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Respect the office, if not the man
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Many of us remember the disgraceful showing our nation suffered through late in 2008 when the TV talking heads, elected officials — you can’t call them “leaders” if they refuse to lead — and even security officers refused to react when our president was attacked in public.
It’s true that President George Bush was not injured when Nuri Al-Maliki tried to hit him with a shoe.
He was, of course, not physically injured when this attacker screamed at him, calling his a dog.
But it was clear from both actions that this was an intentional insult in public.
And the public reaction was that it was humorous, because Bush was at a low ebb in popularity.
Right now, those of you who did not care for his presidency may well be scoffing that Bush got what he deserved.
If that is your stand, then stop complaining that there are those who are equally offended by President Barack Obama.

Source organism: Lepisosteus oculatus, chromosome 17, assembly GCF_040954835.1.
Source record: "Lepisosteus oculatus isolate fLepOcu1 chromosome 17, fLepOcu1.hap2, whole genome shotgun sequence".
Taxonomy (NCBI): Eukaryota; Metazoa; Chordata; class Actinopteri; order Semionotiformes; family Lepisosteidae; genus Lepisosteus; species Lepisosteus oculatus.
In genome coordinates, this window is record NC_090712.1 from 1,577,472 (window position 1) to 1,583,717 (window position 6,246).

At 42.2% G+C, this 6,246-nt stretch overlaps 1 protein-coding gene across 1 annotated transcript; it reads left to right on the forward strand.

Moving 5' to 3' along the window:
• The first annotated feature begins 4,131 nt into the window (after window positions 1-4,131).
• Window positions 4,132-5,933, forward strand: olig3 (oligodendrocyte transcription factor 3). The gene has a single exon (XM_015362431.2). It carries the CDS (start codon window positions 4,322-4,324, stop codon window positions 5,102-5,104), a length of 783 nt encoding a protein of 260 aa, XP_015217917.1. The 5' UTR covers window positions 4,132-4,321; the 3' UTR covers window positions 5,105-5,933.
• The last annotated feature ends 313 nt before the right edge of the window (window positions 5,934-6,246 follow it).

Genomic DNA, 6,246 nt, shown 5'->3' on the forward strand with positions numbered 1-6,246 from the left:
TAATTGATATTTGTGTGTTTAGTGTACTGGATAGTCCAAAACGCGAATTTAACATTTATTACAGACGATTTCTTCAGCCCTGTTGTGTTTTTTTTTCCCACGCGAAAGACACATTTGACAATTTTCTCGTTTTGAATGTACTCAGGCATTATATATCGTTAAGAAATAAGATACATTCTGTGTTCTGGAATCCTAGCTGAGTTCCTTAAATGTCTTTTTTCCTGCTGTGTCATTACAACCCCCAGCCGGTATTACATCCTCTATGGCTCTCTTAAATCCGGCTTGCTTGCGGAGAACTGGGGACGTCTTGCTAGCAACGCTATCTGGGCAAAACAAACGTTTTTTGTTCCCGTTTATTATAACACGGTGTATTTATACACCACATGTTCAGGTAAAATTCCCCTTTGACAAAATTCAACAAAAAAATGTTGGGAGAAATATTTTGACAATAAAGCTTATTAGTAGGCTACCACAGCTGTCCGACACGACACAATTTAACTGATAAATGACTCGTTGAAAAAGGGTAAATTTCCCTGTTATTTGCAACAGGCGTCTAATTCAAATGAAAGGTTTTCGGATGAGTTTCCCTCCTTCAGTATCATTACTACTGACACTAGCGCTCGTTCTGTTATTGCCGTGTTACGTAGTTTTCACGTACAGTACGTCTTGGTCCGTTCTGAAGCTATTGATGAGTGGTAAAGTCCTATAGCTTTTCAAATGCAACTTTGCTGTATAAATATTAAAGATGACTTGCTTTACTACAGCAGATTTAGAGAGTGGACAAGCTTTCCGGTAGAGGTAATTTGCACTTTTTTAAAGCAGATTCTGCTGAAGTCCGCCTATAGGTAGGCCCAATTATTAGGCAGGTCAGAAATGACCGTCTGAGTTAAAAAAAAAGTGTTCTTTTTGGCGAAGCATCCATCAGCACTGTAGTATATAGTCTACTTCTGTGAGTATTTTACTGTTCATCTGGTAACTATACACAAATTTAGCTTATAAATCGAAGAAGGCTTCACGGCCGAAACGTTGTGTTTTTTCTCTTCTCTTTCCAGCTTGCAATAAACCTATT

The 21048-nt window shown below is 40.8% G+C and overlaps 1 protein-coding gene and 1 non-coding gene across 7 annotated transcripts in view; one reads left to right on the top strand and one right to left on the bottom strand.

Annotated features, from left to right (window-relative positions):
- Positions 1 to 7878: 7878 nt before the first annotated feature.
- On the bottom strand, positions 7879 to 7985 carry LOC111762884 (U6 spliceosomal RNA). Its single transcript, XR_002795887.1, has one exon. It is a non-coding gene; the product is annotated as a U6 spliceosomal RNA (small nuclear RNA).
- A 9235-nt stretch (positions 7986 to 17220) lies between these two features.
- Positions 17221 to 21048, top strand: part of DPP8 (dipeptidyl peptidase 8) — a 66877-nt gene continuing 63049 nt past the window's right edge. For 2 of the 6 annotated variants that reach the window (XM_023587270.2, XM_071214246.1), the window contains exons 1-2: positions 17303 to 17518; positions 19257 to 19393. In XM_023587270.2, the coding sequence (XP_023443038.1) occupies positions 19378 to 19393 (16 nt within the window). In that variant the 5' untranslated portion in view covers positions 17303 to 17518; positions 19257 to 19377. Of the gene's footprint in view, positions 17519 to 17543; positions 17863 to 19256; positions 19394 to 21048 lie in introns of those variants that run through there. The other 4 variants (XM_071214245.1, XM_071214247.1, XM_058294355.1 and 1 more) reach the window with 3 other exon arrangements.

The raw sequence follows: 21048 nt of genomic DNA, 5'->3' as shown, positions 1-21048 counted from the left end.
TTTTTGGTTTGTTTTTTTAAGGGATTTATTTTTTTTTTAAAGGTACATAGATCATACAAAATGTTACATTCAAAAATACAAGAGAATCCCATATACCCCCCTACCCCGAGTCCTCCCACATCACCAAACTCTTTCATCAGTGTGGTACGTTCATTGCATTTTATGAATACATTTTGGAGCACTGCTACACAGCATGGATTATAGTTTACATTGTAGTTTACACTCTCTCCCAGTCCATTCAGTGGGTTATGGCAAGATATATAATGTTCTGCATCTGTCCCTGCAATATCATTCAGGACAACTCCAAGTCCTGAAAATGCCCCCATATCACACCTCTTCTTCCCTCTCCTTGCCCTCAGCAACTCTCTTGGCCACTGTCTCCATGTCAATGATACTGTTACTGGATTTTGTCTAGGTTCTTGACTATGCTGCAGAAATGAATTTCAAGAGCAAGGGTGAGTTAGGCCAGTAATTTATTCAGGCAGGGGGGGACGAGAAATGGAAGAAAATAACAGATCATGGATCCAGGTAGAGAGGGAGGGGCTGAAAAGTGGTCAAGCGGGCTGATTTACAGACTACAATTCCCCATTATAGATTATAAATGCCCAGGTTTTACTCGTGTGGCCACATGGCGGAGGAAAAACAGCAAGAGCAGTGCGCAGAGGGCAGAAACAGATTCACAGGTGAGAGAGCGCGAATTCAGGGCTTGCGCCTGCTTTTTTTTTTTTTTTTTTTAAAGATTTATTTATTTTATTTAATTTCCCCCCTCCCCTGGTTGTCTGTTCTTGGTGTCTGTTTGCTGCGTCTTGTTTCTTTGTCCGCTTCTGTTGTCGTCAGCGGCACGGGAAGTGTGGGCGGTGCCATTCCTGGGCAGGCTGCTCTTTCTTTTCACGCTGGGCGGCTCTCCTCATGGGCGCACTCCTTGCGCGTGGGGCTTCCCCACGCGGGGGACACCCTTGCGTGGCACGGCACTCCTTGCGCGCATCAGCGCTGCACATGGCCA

As the military has been teaching for a long, long time: You salute the uniform, not the man.
And it is time that Americans remembered this and respected this office, whether we respect the person holding it or not.
This past week, U.S. Judge J. Thomas Marten, in Wichita, ruled that Michael Ramsey is competent to stand trial for making threats against Obama.
And, for those who are jumping to the conclusion that Obama deserves some threats, refer back to the preceding explanation.
You salute the office, not the man. You honor and respect the office, not the man.
Ramsey and others who are offended by the current administration are wrong when they take that step beyond disagreement and into threats and into disrespect.
Just as the public officials were wrong in 2008 when they did not back up our president, whether they liked him or not, people are also wrong when they show disrespect for that office today.
Whether Ramsey is guilty of threatening the president or not is up to a court to decide.
But whether it is wrong for us to disrespect this office is up to the rest of us to decide.
Americans need to respect our officials and hope that will encourage them to become “leaders” again.
And we need to do it because it is the right thing to do.
— Chuck Smith